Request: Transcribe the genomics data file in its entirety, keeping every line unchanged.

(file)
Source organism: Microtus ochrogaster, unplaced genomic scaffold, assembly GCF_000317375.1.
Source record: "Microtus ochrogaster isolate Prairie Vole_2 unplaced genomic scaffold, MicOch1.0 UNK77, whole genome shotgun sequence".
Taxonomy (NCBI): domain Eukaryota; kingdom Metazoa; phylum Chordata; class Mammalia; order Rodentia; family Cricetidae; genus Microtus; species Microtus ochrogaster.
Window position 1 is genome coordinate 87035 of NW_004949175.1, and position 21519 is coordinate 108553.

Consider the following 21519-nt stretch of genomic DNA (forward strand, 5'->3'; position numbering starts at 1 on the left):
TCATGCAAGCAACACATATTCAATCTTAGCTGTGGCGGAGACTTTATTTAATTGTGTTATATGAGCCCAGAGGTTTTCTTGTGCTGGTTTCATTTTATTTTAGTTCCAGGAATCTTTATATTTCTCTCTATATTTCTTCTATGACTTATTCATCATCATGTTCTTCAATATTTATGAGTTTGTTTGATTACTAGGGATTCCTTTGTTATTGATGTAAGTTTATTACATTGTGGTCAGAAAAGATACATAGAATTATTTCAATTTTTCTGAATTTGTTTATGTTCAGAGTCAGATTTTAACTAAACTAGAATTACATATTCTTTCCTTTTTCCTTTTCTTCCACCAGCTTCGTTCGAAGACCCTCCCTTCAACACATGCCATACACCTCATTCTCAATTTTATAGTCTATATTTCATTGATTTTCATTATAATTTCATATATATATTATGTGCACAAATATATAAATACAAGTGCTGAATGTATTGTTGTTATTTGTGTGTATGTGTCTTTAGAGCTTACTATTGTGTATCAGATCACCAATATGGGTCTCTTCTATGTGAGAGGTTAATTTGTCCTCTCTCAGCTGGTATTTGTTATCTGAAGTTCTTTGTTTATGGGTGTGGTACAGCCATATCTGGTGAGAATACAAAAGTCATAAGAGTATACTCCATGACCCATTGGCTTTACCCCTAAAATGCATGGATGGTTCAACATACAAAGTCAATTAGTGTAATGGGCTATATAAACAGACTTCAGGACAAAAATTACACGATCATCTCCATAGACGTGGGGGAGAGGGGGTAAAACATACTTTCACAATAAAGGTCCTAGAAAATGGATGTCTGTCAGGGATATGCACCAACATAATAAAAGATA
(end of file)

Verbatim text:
Source organism: Microtus ochrogaster, unplaced genomic scaffold, assembly GCF_000317375.1.
Source record: "Microtus ochrogaster isolate Prairie Vole_2 unplaced genomic scaffold, MicOch1.0 UNK77, whole genome shotgun sequence".
Taxonomy (NCBI): domain Eukaryota; kingdom Metazoa; phylum Chordata; class Mammalia; order Rodentia; family Cricetidae; genus Microtus; species Microtus ochrogaster.
Window position 1 is genome coordinate 87035 of NW_004949175.1, and position 21519 is coordinate 108553.

Consider the following 21519-nt stretch of genomic DNA (forward strand, 5'->3'; position numbering starts at 1 on the left):
TCATGCAAGCAACACATATTCAATCTTAGCTGTGGCGGAGACTTTATTTAATTGTGTTATATGAGCCCAGAGGTTTTCTTGTGCTGGTTTCATTTTATTTTAGTTCCAGGAATCTTTATATTTCTCTCTATATTTCTTCTATGACTTATTCATCATCATGTTCTTCAATATTTATGAGTTTGTTTGATTACTAGGGATTCCTTTGTTATTGATGTAAGTTTATTACATTGTGGTCAGAAAAGATACATAGAATTATTTCAATTTTTCTGAATTTGTTTATGTTCAGAGTCAGATTTTAACTAAACTAGAATTACATATTCTTTCCTTTTTCCTTTTCTTCCACCAGCTTCGTTCGAAGACCCTCCCTTCAACACATGCCATACACCTCATTCTCAATTTTATAGTCTATATTTCATTGATTTTCATTATAATTTCATATATATATTATGTGCACAAATATATAAATACAAGTGCTGAATGTATTGTTGTTATTTGTGTGTATGTGTCTTTAGAGCTTACTATTGTGTATCAGATCACCAATATGGGTCTCTTCTATGTGAGAGGTTAATTTGTCCTCTCTCAGCTGGTATTTGTTATCTGAAGTTCTTTGTTTATGGGTGTGGTACAGCCATATCTGGTGAGAATACAAAAGTCATAAGAGTATACTCCATGACCCATTGGCTTTACCCCTAAAATGCATGGATGGTTCAACATACAAAGTCAATTAGTGTAATGGGCTATATAAACAGACTTCAGGACAAAAATTACACGATCATCTCCATAGACGTGGGGGAGAGGGGGTAAAACATACTTTCACAATAAAGGTCCTAGAAAATGGATGTCTGTCAGGGATATGCACCAACATAATAAAAGATA